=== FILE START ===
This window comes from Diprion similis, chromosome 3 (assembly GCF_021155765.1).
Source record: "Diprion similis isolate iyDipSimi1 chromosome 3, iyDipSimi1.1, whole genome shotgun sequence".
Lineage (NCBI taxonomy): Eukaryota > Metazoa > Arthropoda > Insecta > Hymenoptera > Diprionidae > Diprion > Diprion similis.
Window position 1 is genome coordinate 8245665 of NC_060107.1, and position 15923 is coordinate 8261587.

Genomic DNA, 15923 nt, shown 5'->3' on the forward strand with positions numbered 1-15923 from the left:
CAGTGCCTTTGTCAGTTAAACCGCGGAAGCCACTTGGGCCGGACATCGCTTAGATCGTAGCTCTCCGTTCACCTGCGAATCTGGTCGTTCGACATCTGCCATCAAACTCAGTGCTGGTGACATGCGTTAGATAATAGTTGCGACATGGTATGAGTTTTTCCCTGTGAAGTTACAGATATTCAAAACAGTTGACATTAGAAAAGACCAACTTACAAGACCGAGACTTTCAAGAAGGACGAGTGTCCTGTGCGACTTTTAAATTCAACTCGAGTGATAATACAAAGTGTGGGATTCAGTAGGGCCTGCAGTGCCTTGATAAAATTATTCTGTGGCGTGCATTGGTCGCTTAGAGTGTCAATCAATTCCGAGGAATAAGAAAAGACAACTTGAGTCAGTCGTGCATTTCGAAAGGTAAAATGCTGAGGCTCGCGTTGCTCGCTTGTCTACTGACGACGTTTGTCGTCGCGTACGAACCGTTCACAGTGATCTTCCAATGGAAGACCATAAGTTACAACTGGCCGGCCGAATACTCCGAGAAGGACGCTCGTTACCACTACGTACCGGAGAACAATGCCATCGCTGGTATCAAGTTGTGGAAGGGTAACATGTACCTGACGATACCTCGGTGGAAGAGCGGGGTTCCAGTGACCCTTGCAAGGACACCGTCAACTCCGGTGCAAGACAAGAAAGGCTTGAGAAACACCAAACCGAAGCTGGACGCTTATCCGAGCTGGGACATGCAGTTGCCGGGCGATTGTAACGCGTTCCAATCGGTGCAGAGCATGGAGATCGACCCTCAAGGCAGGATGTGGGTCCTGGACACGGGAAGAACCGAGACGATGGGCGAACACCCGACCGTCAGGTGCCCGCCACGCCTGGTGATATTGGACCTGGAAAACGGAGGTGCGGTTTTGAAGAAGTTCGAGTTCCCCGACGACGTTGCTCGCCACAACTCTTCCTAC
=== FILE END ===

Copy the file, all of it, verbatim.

This window comes from Diprion similis, chromosome 3 (assembly GCF_021155765.1).
Source record: "Diprion similis isolate iyDipSimi1 chromosome 3, iyDipSimi1.1, whole genome shotgun sequence".
Lineage (NCBI taxonomy): Eukaryota > Metazoa > Arthropoda > Insecta > Hymenoptera > Diprionidae > Diprion > Diprion similis.
Window position 1 is genome coordinate 8245665 of NC_060107.1, and position 15923 is coordinate 8261587.

Genomic DNA, 15923 nt, shown 5'->3' on the forward strand with positions numbered 1-15923 from the left:
CAGTGCCTTTGTCAGTTAAACCGCGGAAGCCACTTGGGCCGGACATCGCTTAGATCGTAGCTCTCCGTTCACCTGCGAATCTGGTCGTTCGACATCTGCCATCAAACTCAGTGCTGGTGACATGCGTTAGATAATAGTTGCGACATGGTATGAGTTTTTCCCTGTGAAGTTACAGATATTCAAAACAGTTGACATTAGAAAAGACCAACTTACAAGACCGAGACTTTCAAGAAGGACGAGTGTCCTGTGCGACTTTTAAATTCAACTCGAGTGATAATACAAAGTGTGGGATTCAGTAGGGCCTGCAGTGCCTTGATAAAATTATTCTGTGGCGTGCATTGGTCGCTTAGAGTGTCAATCAATTCCGAGGAATAAGAAAAGACAACTTGAGTCAGTCGTGCATTTCGAAAGGTAAAATGCTGAGGCTCGCGTTGCTCGCTTGTCTACTGACGACGTTTGTCGTCGCGTACGAACCGTTCACAGTGATCTTCCAATGGAAGACCATAAGTTACAACTGGCCGGCCGAATACTCCGAGAAGGACGCTCGTTACCACTACGTACCGGAGAACAATGCCATCGCTGGTATCAAGTTGTGGAAGGGTAACATGTACCTGACGATACCTCGGTGGAAGAGCGGGGTTCCAGTGACCCTTGCAAGGACACCGTCAACTCCGGTGCAAGACAAGAAAGGCTTGAGAAACACCAAACCGAAGCTGGACGCTTATCCGAGCTGGGACATGCAGTTGCCGGGCGATTGTAACGCGTTCCAATCGGTGCAGAGCATGGAGATCGACCCTCAAGGCAGGATGTGGGTCCTGGACACGGGAAGAACCGAGACGATGGGCGAACACCCGACCGTCAGGTGCCCGCCACGCCTGGTGATATTGGACCTGGAAAACGGAGGTGCGGTTTTGAAGAAGTTCGAGTTCCCCGACGACGTTGCTCGCCACAACTCTTCCTAC